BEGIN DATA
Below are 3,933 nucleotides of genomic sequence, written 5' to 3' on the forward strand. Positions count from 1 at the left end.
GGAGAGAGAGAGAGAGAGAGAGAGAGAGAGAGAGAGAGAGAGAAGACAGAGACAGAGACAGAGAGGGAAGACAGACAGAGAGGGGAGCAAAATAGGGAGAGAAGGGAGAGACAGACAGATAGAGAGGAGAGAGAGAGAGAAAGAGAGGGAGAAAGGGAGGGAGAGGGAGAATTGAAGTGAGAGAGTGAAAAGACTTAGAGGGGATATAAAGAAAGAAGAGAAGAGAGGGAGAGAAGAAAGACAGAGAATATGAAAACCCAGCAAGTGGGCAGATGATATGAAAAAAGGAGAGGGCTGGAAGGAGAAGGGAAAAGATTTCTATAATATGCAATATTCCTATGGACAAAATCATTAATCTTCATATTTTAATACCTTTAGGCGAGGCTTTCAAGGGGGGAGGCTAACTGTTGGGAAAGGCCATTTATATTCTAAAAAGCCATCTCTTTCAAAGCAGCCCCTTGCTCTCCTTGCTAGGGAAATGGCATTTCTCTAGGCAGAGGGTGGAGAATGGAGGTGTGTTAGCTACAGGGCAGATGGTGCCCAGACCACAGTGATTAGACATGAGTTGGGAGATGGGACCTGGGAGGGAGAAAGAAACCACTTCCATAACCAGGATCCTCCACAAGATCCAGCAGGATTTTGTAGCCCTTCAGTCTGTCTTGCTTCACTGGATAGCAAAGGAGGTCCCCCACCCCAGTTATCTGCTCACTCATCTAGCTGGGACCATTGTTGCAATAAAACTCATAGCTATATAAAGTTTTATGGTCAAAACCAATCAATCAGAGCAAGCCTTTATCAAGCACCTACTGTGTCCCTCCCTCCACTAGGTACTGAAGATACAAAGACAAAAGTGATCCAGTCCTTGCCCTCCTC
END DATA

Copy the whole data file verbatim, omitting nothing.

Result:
Below are 3,933 nucleotides of genomic sequence, written 5' to 3' on the forward strand. Positions count from 1 at the left end.
GGAGAGAGAGAGAGAGAGAGAGAGAGAGAGAGAGAGAGAGAGAAGACAGAGACAGAGACAGAGAGGGAAGACAGACAGAGAGGGGAGCAAAATAGGGAGAGAAGGGAGAGACAGACAGATAGAGAGGAGAGAGAGAGAGAAAGAGAGGGAGAAAGGGAGGGAGAGGGAGAATTGAAGTGAGAGAGTGAAAAGACTTAGAGGGGATATAAAGAAAGAAGAGAAGAGAGGGAGAGAAGAAAGACAGAGAATATGAAAACCCAGCAAGTGGGCAGATGATATGAAAAAAGGAGAGGGCTGGAAGGAGAAGGGAAAAGATTTCTATAATATGCAATATTCCTATGGACAAAATCATTAATCTTCATATTTTAATACCTTTAGGCGAGGCTTTCAAGGGGGGAGGCTAACTGTTGGGAAAGGCCATTTATATTCTAAAAAGCCATCTCTTTCAAAGCAGCCCCTTGCTCTCCTTGCTAGGGAAATGGCATTTCTCTAGGCAGAGGGTGGAGAATGGAGGTGTGTTAGCTACAGGGCAGATGGTGCCCAGACCACAGTGATTAGACATGAGTTGGGAGATGGGACCTGGGAGGGAGAAAGAAACCACTTCCATAACCAGGATCCTCCACAAGATCCAGCAGGATTTTGTAGCCCTTCAGTCTGTCTTGCTTCACTGGATAGCAAAGGAGGTCCCCCACCCCAGTTATCTGCTCACTCATCTAGCTGGGACCATTGTTGCAATAAAACTCATAGCTATATAAAGTTTTATGGTCAAAACCAATCAATCAGAGCAAGCCTTTATCAAGCACCTACTGTGTCCCTCCCTCCACTAGGTACTGAAGATACAAAGACAAAAGTGATCCAGTCCTTGCCCTCCTC